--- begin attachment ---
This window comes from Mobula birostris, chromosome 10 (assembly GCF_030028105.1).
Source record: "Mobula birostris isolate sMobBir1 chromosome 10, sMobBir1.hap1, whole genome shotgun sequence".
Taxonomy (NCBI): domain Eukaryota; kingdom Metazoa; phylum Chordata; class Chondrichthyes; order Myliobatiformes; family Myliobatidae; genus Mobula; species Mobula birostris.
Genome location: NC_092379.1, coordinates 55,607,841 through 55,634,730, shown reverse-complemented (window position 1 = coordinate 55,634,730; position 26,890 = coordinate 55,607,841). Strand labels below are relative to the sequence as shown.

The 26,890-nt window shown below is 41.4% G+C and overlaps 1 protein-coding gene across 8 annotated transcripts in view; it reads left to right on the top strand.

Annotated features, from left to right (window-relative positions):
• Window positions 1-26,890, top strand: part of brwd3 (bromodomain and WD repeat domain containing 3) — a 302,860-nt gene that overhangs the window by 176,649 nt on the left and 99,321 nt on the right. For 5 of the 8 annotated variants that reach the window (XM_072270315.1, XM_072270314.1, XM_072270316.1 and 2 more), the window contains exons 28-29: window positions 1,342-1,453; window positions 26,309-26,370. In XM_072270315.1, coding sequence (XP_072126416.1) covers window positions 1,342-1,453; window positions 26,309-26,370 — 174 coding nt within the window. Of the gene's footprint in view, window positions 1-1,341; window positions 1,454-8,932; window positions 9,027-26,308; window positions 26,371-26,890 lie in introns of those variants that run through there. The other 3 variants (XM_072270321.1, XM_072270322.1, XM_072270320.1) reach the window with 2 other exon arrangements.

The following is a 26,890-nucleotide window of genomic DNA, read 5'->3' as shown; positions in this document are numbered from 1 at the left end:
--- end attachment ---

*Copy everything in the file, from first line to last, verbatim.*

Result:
This window comes from Mobula birostris, chromosome 10 (assembly GCF_030028105.1).
Source record: "Mobula birostris isolate sMobBir1 chromosome 10, sMobBir1.hap1, whole genome shotgun sequence".
Taxonomy (NCBI): domain Eukaryota; kingdom Metazoa; phylum Chordata; class Chondrichthyes; order Myliobatiformes; family Myliobatidae; genus Mobula; species Mobula birostris.
Genome location: NC_092379.1, coordinates 55,607,841 through 55,634,730, shown reverse-complemented (window position 1 = coordinate 55,634,730; position 26,890 = coordinate 55,607,841). Strand labels below are relative to the sequence as shown.

The 26,890-nt window shown below is 41.4% G+C and overlaps 1 protein-coding gene across 8 annotated transcripts in view; it reads left to right on the top strand.

Annotated features, from left to right (window-relative positions):
• Window positions 1-26,890, top strand: part of brwd3 (bromodomain and WD repeat domain containing 3) — a 302,860-nt gene that overhangs the window by 176,649 nt on the left and 99,321 nt on the right. For 5 of the 8 annotated variants that reach the window (XM_072270315.1, XM_072270314.1, XM_072270316.1 and 2 more), the window contains exons 28-29: window positions 1,342-1,453; window positions 26,309-26,370. In XM_072270315.1, coding sequence (XP_072126416.1) covers window positions 1,342-1,453; window positions 26,309-26,370 — 174 coding nt within the window. Of the gene's footprint in view, window positions 1-1,341; window positions 1,454-8,932; window positions 9,027-26,308; window positions 26,371-26,890 lie in introns of those variants that run through there. The other 3 variants (XM_072270321.1, XM_072270322.1, XM_072270320.1) reach the window with 2 other exon arrangements.

The following is a 26,890-nucleotide window of genomic DNA, read 5'->3' as shown; positions in this document are numbered from 1 at the left end: